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Wednesday, March 21, 2007

a flat of snow peas


Beloved and Risa pose for a family photo in the orchard.

Orchard is likely from Wort-Yard, "an enclosure for plants or herbs." Ours includes filberts, six kinds of apples, four of cherries, two of plums, and one of pears, as well as the unkempt grapevine shown behind us and the elephant garlic-bordered garden area beyond, to the right. I would like to add kiwis, more pears, and peaches. She would like to try blueberries again (they went sickly before) and raspberries (more work to maintain than we were up for). And we have lots of blackberries, but, around here, who doesn't?

During a warm, sunny hole in the wacky weather, I tore down the half-collapsed creek bridge and finally rebuilt it on pier blocks I'd bought for this so long ago that moss had grown over the blocks. Several of the antique 2X10 treads had to be retired, but most were recycled back into the bridge. The pressure treated 4X4 timbers are holding up well, though they curved over time, so I rotated them and used the curvature as camber for the new bridge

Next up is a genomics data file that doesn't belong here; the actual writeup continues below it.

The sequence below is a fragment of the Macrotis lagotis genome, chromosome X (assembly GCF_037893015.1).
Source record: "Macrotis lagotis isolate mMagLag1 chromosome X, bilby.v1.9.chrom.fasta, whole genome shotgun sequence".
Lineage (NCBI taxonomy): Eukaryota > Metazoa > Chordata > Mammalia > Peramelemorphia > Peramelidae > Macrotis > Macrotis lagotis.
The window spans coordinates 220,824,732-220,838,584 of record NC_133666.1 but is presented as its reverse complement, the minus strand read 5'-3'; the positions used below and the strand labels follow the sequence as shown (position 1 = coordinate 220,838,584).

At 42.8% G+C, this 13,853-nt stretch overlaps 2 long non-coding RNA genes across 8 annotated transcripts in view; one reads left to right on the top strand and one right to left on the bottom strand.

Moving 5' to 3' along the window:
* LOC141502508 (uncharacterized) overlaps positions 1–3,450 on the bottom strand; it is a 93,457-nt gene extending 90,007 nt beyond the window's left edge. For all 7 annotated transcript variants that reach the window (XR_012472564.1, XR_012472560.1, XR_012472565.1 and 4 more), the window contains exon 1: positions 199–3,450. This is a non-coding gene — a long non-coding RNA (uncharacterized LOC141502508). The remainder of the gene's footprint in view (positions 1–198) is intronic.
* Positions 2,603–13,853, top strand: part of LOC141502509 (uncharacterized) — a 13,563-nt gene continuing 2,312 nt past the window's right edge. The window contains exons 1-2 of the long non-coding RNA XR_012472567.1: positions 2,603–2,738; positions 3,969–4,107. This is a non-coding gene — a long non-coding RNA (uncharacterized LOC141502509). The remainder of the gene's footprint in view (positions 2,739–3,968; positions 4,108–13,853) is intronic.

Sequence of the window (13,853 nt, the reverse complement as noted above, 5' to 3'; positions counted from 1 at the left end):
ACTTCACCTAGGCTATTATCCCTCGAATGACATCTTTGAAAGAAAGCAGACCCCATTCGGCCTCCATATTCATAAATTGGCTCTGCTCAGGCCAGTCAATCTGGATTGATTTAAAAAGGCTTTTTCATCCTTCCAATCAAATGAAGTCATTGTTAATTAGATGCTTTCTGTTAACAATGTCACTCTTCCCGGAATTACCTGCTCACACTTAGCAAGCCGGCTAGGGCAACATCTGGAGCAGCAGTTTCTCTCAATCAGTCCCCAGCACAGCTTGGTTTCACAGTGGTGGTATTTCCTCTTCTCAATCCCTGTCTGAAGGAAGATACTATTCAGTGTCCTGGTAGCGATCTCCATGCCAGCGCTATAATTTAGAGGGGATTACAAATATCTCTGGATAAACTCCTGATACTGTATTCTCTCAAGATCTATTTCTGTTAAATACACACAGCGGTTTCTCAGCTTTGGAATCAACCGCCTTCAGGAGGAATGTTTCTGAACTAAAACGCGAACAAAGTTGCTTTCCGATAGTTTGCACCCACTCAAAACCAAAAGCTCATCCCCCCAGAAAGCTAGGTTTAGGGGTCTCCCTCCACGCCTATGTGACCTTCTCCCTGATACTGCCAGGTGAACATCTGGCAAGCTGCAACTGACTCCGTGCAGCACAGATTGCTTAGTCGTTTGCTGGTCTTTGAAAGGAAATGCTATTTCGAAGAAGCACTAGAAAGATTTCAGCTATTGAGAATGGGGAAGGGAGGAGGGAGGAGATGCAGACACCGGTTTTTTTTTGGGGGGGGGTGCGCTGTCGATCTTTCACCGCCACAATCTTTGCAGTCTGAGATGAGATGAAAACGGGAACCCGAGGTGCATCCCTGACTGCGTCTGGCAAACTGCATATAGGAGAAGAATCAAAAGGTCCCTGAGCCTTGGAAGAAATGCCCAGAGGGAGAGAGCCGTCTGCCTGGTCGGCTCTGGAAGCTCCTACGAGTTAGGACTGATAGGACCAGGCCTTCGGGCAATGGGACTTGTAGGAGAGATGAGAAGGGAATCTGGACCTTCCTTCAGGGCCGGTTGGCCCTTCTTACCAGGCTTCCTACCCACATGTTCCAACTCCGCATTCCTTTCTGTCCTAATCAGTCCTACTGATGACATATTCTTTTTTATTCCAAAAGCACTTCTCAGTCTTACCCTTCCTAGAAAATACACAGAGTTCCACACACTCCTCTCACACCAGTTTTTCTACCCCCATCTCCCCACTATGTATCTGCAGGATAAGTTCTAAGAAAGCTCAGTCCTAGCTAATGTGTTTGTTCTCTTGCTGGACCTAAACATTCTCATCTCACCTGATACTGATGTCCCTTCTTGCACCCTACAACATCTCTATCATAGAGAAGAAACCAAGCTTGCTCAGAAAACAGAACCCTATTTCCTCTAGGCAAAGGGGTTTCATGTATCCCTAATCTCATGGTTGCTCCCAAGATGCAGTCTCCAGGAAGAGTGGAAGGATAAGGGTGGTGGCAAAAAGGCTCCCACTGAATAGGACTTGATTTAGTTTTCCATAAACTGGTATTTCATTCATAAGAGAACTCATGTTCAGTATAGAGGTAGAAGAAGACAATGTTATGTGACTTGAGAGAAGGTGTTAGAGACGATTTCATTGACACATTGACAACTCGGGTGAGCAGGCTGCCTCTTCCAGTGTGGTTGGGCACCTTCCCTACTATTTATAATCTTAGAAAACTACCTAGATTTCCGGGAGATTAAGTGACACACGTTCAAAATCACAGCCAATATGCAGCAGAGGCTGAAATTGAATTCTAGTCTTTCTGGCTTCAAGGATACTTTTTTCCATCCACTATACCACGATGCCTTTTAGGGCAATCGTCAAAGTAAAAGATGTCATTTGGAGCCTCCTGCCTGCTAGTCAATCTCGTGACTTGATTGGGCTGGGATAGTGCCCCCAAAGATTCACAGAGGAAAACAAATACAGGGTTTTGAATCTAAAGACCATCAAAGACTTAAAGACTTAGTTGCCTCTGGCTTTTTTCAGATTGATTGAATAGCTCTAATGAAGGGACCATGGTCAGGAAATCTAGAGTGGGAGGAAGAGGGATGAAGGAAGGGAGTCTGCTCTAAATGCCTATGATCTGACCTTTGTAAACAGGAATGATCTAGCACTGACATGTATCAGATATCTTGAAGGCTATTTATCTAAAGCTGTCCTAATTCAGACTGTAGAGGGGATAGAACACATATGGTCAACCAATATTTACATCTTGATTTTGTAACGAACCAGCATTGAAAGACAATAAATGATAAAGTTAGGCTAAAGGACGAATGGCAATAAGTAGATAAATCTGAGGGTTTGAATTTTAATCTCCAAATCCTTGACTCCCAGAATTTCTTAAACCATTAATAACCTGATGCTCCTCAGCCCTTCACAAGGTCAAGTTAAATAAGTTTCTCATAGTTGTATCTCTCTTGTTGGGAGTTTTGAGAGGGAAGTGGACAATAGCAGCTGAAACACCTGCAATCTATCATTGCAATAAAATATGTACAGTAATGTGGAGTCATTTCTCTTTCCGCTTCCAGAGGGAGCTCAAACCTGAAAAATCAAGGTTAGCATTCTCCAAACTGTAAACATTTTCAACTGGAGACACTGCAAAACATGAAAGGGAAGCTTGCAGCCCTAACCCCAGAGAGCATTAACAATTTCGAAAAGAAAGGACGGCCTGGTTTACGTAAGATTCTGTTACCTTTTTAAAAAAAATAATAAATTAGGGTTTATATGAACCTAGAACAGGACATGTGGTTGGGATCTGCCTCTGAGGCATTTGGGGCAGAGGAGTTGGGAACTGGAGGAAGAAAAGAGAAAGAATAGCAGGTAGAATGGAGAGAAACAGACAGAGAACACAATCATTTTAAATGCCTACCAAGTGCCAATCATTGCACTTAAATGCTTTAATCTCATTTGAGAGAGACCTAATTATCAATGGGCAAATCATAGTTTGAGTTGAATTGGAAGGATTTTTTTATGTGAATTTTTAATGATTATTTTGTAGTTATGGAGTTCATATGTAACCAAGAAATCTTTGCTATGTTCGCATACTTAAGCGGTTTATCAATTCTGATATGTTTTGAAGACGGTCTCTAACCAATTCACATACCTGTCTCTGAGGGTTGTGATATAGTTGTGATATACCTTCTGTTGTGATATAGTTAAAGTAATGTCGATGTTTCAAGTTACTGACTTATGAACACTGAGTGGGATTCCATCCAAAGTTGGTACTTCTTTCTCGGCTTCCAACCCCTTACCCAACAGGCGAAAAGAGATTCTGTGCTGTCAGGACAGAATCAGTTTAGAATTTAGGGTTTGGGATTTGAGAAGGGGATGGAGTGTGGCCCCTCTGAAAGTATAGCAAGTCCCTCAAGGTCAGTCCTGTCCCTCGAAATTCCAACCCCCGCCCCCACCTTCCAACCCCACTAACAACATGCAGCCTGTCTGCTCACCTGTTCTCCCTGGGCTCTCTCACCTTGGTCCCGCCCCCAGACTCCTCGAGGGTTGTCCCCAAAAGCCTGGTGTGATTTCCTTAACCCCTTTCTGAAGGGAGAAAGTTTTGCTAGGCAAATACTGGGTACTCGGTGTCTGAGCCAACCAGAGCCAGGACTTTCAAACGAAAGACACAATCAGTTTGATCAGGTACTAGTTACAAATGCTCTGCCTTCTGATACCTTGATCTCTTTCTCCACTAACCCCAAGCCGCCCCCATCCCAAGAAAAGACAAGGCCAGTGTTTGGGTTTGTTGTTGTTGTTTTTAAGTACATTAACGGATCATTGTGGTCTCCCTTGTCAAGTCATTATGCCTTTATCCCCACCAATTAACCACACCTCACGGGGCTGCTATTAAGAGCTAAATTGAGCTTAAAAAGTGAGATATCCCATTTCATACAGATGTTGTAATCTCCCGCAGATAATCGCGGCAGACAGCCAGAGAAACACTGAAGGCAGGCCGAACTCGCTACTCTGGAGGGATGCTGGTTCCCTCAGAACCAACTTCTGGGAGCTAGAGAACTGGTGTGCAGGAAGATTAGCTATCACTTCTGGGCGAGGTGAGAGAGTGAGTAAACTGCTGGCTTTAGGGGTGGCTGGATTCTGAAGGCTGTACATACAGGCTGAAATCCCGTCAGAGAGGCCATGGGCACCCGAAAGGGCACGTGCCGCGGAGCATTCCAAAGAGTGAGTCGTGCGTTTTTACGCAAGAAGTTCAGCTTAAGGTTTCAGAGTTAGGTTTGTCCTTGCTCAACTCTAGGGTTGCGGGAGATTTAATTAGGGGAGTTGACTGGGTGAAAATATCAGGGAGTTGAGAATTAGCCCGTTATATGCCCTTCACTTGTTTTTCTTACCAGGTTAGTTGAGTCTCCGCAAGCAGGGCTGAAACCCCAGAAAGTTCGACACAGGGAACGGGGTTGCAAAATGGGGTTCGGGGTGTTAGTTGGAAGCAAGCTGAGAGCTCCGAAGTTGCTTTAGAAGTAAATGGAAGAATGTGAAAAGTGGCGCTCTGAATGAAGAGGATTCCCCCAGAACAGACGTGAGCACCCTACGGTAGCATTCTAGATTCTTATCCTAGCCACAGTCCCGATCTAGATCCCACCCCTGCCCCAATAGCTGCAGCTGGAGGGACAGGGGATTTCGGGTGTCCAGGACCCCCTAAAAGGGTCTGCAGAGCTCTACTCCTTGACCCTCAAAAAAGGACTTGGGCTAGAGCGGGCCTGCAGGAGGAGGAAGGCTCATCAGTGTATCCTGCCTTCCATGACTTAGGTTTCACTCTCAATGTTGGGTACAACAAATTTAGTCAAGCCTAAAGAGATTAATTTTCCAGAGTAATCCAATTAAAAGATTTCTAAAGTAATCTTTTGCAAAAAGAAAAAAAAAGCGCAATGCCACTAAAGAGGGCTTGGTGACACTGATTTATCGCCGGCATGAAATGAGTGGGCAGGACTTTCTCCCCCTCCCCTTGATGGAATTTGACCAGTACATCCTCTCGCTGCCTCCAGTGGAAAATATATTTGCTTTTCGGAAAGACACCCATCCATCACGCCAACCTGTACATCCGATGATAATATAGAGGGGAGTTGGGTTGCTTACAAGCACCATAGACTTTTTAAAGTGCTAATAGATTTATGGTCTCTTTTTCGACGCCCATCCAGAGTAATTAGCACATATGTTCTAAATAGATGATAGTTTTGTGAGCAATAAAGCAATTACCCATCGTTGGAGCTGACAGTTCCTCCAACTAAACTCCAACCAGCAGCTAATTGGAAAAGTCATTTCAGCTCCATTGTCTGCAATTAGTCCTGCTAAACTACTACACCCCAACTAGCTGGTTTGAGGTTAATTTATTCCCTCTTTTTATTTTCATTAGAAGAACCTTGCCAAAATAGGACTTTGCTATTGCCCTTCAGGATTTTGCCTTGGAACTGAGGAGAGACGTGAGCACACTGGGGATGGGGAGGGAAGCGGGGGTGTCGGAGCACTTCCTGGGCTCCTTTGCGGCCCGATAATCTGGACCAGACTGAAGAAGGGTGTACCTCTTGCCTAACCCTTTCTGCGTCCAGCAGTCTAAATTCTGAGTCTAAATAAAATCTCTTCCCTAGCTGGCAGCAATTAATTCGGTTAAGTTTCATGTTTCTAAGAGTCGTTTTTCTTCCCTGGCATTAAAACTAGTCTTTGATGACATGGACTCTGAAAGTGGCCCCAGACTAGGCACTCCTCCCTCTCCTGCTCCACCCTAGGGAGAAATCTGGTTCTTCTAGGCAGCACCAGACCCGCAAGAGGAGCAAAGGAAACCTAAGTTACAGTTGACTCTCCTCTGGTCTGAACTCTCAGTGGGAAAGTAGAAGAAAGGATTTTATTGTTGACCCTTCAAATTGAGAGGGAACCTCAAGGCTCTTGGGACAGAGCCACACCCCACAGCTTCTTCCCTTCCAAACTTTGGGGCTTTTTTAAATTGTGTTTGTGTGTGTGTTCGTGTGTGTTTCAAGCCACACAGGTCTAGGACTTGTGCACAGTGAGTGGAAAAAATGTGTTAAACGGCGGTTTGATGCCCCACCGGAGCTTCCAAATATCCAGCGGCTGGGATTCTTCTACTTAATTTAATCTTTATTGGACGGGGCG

I celebrated the new bridge by dragging a mower across it, and now the whole place has been mowed, with the clippings piled on the garden, the garden tilled, and the fruit trees pruned.

We'd prefer not to mow at all, but we still don't have quite enough money for a sheep fence. So we keep and use all the clippings, as well as the prunings, wherever we can, and are thus able to avoid the neighborhood ritual of backyard burning.

I also cleaned up the potting shed a bit, and planted a flat of snow peas and a flat of mixed lettuces. The garden will need to be tilled again before these can be planted out. Already the beheaded dandelions have returned, each one sporting a jaunty yellow blossom at ground level. Cheeky!

Beloved says she is this year's primary veggie gardener, so I may be heading into trouble by putzing about the potting bench, but I couldn't resist. Our winters are long and dark. When we come away from our firesides hereabouts in March, we enter the unaccustomed sunlight squinting and blinking like so many moles ...

risa b

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